Dear Word Detective: In musicians’ parlance, especially trumpet players, the word “clam” is used to refer to a missed note. A “clambake” is used to refer to a concert, piece, or part of a work with a LOT of wrong notes. I’ve no idea if this has any relation to “clam up” of the early 20th century or the use of “clambake” to refer to people smoking pot in a closed automobile. The trumpet player email list will be most appreciative. — Tim Phillips.
“Clam” is an interesting word. Most uses in English refer back in some way to “clam” as the name for the shellfish (as Merriam-Webster puts it, “any of numerous edible marine bivalve mollusks living in sand or mud”). The origin of “clam,” however, lies far from the beach, in the prehistoric Germanic root word “klam,” which meant “to press or squeeze together” and also gave us “clamp.” It was the tightly clamped shut shell of the aquatic “clam” that gave it its name.
“Clam” has developed numerous slang and figurative uses over the years, from “to clam up” meaning to remain silent, lips pressed together like a clam’s shell, to “clam” as jocular slang for a dollar, probably from a supposed ancient use of clams as currency. About once a week I’m asked for the origin of “Happy as a clam,” a saying folks find mysterious only because it is rarely quoted in its full form, “Happy as a clam at high tide,” i.e., when it is least likely to be discovered by predators. “Clambake,” originally a beach party featuring clams “baked” in open pits, has also been used as a sardonic term for any fancy social gathering (as well as, I’ll take your word for it, that ritual of “doobie parking” where participants presumably get “baked” in a car closed up like a clam).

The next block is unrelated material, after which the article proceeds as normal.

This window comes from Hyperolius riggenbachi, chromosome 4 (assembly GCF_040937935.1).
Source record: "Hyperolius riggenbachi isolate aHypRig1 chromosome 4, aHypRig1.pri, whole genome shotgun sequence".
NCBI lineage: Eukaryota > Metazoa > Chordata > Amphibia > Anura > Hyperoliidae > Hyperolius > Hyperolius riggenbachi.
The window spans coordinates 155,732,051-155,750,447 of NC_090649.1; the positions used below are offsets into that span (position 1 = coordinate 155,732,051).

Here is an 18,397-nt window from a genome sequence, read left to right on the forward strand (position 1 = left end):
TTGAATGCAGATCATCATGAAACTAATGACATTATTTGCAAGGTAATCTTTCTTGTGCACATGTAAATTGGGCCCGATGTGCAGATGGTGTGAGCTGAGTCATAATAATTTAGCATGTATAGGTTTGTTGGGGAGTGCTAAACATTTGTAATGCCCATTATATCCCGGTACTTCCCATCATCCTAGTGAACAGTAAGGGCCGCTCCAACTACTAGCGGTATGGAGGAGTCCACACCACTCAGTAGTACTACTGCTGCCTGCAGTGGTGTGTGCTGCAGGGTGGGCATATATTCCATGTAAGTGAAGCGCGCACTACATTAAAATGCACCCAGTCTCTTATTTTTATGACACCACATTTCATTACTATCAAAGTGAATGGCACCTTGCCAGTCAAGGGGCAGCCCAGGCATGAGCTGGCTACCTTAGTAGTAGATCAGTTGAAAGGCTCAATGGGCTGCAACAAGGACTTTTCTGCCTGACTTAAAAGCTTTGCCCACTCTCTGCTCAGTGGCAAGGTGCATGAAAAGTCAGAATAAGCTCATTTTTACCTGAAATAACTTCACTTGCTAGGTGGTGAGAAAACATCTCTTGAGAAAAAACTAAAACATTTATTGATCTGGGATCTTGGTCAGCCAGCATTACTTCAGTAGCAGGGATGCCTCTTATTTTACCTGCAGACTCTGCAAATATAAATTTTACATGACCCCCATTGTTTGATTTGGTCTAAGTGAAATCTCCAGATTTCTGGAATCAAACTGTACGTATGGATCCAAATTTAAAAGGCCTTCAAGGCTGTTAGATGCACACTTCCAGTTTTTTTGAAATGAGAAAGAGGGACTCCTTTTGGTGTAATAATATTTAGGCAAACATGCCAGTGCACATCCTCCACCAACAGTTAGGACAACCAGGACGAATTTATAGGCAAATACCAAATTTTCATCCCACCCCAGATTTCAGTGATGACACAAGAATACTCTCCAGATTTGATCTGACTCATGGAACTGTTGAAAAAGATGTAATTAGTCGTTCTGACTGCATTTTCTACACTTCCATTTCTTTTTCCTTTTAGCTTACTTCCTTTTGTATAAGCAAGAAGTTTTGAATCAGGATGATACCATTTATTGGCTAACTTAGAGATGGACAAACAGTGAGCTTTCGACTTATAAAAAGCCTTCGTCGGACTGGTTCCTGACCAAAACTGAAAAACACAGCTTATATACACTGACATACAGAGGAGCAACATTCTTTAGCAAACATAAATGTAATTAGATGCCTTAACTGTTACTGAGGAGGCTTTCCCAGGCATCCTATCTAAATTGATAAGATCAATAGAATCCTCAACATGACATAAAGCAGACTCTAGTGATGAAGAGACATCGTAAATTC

The likening of a closed mouth, or the human mouth in general, to the bivalve sort of “clam” may underlie the use of “clam” to mean a missed or flubbed note, especially if the term originated in connection with wind instruments. This usage dates back to at least the early 1950s and since then has been applied to an error in any sort of musical or theatrical performance (“Bing Crosby … always said, ‘Leave the clams in, let ’em know I’m human,'” New York Times, 1991). Perhaps the “error” sense of the term lies in the failure of one’s “clam,” or mouth, to perform correctly.
But another, and to my mind stronger, possibility is that the “mistake” sense of “clam” derives from a completely different “clam.” In the 18th century the sound of two bells (in a bell tower) rung simultaneously (usually a mistake by the bell ringer) was known as a “clam.” This “clam” was probably “echoic” in origin, intended to mimic the dissonant, unpleasant sound itself (the same way “clang” and “slam” were formed), and actually appears to be the source of our modern “clamor,” meaning a jumbled roar of noises or voices. It seems entirely logical that “clam” as a term for mistake in a bell tower could have become a generalized musicians’ term for any sort of embarrassing flub in a performance.